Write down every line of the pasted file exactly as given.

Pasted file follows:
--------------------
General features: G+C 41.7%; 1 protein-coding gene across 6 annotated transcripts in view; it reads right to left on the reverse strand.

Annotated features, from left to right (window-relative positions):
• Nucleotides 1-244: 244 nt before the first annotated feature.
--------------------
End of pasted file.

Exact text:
General features: G+C 41.7%; 1 protein-coding gene across 6 annotated transcripts in view; it reads right to left on the reverse strand.

Annotated features, from left to right (window-relative positions):
• Nucleotides 1-244: 244 nt before the first annotated feature.